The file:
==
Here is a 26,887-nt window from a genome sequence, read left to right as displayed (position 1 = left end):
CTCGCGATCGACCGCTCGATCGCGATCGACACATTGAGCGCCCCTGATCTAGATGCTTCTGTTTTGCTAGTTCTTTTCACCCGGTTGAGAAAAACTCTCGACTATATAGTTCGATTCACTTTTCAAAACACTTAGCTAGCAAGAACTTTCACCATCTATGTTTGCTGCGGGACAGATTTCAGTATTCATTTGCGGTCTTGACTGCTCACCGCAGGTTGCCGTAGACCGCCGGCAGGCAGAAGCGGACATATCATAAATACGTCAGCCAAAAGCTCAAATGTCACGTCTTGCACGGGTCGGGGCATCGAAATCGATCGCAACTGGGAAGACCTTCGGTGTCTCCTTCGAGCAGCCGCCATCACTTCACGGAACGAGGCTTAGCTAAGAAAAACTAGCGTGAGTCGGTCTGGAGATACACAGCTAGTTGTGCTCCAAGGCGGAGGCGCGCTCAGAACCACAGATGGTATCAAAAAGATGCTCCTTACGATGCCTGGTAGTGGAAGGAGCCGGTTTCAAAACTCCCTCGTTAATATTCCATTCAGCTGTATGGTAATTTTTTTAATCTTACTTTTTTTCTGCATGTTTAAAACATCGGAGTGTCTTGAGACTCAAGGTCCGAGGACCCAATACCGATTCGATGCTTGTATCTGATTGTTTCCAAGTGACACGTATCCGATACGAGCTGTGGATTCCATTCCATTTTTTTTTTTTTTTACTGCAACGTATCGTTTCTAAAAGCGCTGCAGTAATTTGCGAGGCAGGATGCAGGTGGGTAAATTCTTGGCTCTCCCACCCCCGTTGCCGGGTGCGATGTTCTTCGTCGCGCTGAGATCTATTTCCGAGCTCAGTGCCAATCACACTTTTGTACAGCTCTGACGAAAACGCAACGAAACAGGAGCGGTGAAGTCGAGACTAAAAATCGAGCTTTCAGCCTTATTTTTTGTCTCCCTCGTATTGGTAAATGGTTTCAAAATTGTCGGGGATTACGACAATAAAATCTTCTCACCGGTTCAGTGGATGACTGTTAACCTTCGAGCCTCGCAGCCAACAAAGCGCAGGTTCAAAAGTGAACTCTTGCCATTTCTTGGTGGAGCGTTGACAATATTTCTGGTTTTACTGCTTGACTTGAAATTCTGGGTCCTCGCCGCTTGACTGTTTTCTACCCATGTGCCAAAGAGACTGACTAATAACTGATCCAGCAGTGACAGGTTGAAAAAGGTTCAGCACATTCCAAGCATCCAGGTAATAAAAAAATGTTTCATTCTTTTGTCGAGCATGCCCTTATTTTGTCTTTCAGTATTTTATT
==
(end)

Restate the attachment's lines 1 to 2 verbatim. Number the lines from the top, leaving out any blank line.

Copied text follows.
Here is a 26,887-nt window from a genome sequence, read left to right as displayed (position 1 = left end):
CTCGCGATCGACCGCTCGATCGCGATCGACACATTGAGCGCCCCTGATCTAGATGCTTCTGTTTTGCTAGTTCTTTTCACCCGGTTGAGAAAAACTCTCGACTATATAGTTCGATTCACTTTTCAAAACACTTAGCTAGCAAGAACTTTCACCATCTATGTTTGCTGCGGGACAGATTTCAGTATTCATTTGCGGTCTTGACTGCTCACCGCAGGTTGCCGTAGACCGCCGGCAGGCAGAAGCGGACATATCATAAATACGTCAGCCAAAAGCTCAAATGTCACGTCTTGCACGGGTCGGGGCATCGAAATCGATCGCAACTGGGAAGACCTTCGGTGTCTCCTTCGAGCAGCCGCCATCACTTCACGGAACGAGGCTTAGCTAAGAAAAACTAGCGTGAGTCGGTCTGGAGATACACAGCTAGTTGTGCTCCAAGGCGGAGGCGCGCTCAGAACCACAGATGGTATCAAAAAGATGCTCCTTACGATGCCTGGTAGTGGAAGGAGCCGGTTTCAAAACTCCCTCGTTAATATTCCATTCAGCTGTATGGTAATTTTTTTAATCTTACTTTTTTTCTGCATGTTTAAAACATCGGAGTGTCTTGAGACTCAAGGTCCGAGGACCCAATACCGATTCGATGCTTGTATCTGATTGTTTCCAAGTGACACGTATCCGATACGAGCTGTGGATTCCATTCCATTTTTTTTTTTTTTTACTGCAACGTATCGTTTCTAAAAGCGCTGCAGTAATTTGCGAGGCAGGATGCAGGTGGGTAAATTCTTGGCTCTCCCACCCCCGTTGCCGGGTGCGATGTTCTTCGTCGCGCTGAGATCTATTTCCGAGCTCAGTGCCAATCACACTTTTGTACAGCTCTGACGAAAACGCAACGAAACAGGAGCGGTGAAGTCGAGACTAAAAATCGAGCTTTCAGCCTTATTTTTTGTCTCCCTCGTATTGGTAAATGGTTTCAAAATTGTCGGGGATTACGACAATAAAATCTTCTCACCGGTTCAGTGGATGACTGTTAACCTTCGAGCCTCGCAGCCAACAAAGCGCAGGTTCAAAAGTGAACTCTTGCCATTTCTTGGTGGAGCGTTGACAATATTTCTGGTTTTACTGCTTGACTTGAAATTCTGGGTCCTCGCCGCTTGACTGTTTTCTACCCATGTGCCAAAGAGACTGACTAATAACTGATCCAGCAGTGACAGGTTGAAAAAGGTTCAGCACATTCCAAGCATCCAGGTAATAAAAAAATGTTTCATTCTTTTGTCGAGCATGCCCTTATTTTGTCTTTCAGTATTTTATT